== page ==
How one company is tackling domestic abuse – and why speaks to Morgan Sindall Infrastructure about its comprehensive and well thought-through policy on tackling domestic abuse and  discusses why it matters.

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Research shows that domestic abuse rates increased during the Covid pandemic as people were more likely to be confined to their homes, often with little contact with the outside world. Employers, however, are one of the main links with that outside world and increasing numbers are recognising that they have a responsibility to look after employees who may be affected, especially when it impacts their work.

One such employer is construction firm Morgan Sindall Infrastructure which has rolled out support for its people in recent months.

Domestic abuse is an issue HR Director Katie Smith felt passionately about and she asked Learning and Development Partner Sarah Haywood to scope out a policy for the company. For Sarah it was “an incredible honour” to be part of the conversations and the “rollercoaster of emotions and insights” that ensued. Katie says it took time to get it right because of the very sensitive nature of the issue. “There were many head in hand moments, particularly when it came to policies related to perpetrators,” she said. “We wanted to get it right and partner with the right people, but I am exceptionally proud of what Sarah and the team have achieved. They have put a lot of effort and emotion into lifting the lid on this subject.”

Sarah began by looking at the responsibility of the business with regard to domestic violence, the role it can play and what a policy might look like. She was able to crystallise the reasons why Morgan Sindall Infrastructure should take action which could be presented to the senior management team. The team were convinced from the start, says Sarah, adding that she began with statistics about how many women and men in the company were likely to be affected based on national statistics. The 2020 Crime Survey for England and Wales estimated that 1.6 million women and 757,000 men aged 16 to 74 years experienced domestic abuse in the previous year. Sarah worked out that as many as 600 people at Morgan Sindall Infrastructure might be affected by domestic violence.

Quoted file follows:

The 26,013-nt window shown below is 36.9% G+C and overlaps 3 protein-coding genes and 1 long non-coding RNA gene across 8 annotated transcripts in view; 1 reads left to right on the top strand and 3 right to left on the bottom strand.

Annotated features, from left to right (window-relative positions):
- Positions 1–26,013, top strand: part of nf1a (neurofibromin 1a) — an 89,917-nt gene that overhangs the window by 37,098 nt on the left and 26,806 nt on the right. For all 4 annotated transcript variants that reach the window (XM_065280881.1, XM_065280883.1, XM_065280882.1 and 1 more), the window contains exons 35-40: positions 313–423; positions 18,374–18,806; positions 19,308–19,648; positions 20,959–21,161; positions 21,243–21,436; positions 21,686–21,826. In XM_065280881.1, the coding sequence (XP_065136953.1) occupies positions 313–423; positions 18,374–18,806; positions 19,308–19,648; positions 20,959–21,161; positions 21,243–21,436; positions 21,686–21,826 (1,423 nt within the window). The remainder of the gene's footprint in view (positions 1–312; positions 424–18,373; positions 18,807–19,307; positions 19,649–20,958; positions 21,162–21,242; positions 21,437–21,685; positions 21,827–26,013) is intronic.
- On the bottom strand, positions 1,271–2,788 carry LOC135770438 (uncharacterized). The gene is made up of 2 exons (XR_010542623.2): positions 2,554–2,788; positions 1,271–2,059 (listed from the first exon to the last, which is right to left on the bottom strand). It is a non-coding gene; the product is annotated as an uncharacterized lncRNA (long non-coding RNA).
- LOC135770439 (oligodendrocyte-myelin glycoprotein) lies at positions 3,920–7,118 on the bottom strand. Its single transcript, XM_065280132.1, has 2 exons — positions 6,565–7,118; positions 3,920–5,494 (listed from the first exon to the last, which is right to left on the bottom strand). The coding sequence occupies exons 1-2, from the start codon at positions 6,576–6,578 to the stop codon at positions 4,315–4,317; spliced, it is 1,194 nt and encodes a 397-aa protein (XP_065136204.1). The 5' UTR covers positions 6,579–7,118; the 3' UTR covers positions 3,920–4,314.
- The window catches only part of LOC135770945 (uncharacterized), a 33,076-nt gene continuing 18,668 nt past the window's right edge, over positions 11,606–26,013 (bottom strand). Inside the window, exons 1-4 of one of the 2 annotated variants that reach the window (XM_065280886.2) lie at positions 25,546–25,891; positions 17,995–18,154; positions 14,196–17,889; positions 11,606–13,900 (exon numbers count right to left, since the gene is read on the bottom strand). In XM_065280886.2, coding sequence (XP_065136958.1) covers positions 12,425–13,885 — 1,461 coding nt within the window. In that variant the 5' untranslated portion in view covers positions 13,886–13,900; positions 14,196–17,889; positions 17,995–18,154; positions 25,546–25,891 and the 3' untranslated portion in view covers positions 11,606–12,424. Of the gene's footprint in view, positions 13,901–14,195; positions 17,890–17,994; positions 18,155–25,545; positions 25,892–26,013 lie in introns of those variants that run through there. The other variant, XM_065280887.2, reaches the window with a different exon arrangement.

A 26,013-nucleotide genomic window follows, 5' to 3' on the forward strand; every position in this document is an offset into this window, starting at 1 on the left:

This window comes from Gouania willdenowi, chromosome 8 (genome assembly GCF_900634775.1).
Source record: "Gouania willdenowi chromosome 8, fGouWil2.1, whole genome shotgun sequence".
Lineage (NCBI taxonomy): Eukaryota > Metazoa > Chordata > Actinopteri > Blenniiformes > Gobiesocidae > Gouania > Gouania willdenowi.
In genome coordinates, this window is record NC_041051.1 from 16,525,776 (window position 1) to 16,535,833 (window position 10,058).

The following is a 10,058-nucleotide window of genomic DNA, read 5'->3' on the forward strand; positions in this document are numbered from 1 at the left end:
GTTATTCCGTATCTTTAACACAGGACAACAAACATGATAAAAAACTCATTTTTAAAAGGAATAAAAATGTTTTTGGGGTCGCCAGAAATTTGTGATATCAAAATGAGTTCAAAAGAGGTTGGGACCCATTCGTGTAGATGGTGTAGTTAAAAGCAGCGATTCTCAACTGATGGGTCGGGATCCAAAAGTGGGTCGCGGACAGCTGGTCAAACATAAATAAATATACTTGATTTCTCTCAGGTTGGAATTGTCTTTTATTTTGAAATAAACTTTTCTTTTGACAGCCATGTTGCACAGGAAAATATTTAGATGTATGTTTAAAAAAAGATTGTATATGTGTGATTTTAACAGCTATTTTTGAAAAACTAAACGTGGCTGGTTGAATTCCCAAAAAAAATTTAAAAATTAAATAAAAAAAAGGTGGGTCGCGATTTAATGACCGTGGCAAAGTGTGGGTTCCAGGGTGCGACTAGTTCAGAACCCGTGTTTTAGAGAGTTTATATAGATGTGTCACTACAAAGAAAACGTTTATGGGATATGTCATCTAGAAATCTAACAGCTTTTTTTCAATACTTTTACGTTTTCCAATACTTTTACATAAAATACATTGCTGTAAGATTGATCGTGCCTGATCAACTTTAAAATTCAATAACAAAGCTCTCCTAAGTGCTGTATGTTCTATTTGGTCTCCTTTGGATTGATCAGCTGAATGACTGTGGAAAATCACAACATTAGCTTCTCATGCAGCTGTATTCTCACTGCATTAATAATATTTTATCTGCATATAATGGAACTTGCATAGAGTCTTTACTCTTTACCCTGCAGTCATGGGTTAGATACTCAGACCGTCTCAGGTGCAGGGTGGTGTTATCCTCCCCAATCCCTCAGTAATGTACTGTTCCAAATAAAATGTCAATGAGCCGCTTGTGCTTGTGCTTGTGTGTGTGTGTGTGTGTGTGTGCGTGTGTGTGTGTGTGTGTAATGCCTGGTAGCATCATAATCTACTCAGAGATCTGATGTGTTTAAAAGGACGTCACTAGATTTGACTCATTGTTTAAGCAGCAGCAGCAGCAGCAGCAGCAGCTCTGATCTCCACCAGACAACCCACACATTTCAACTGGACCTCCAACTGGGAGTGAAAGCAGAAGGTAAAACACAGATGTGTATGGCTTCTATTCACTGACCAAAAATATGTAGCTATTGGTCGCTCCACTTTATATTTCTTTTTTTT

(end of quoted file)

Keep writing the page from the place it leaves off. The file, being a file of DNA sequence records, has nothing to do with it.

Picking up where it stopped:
Katie says: “It’s about being responsible and above all about helping individuals, but there is also a business benefit in terms of the staggering amount of working time lost due to dealing with domestic abuse cases.”

Scoping out a policy

Having got senior management backing, Sarah looked at how employers protect their employees beyond the working environment, focusing on four areas, covering policy, education and communication [lifting taboos], practical support and partnerships with experts.

On the policy and partnerships side, the aim was to become a member of the Employers Initiative on Domestic Abuse [EIDA] and to encourage other employers to join, to support not just victims but also perpetrators and to link up with partners such as the charity Hestia.

On the practical side, Hestia’s free Bright Sky app, which directs people to local and other support if they are experiencing domestic abuse or are concerned about friends and family members, was made available for employees to download on their phones. HR business partners were trained by Hestia to boost awareness of the app and domestic violence generally. Sarah says that the training has alerted her to check in on someone who she suspects is being abused who has not come into work. “It’s so important and powerful,” she says.

Two working parties were set up – a policy group drawing on people from across the business and an education group which worked on how to engage people.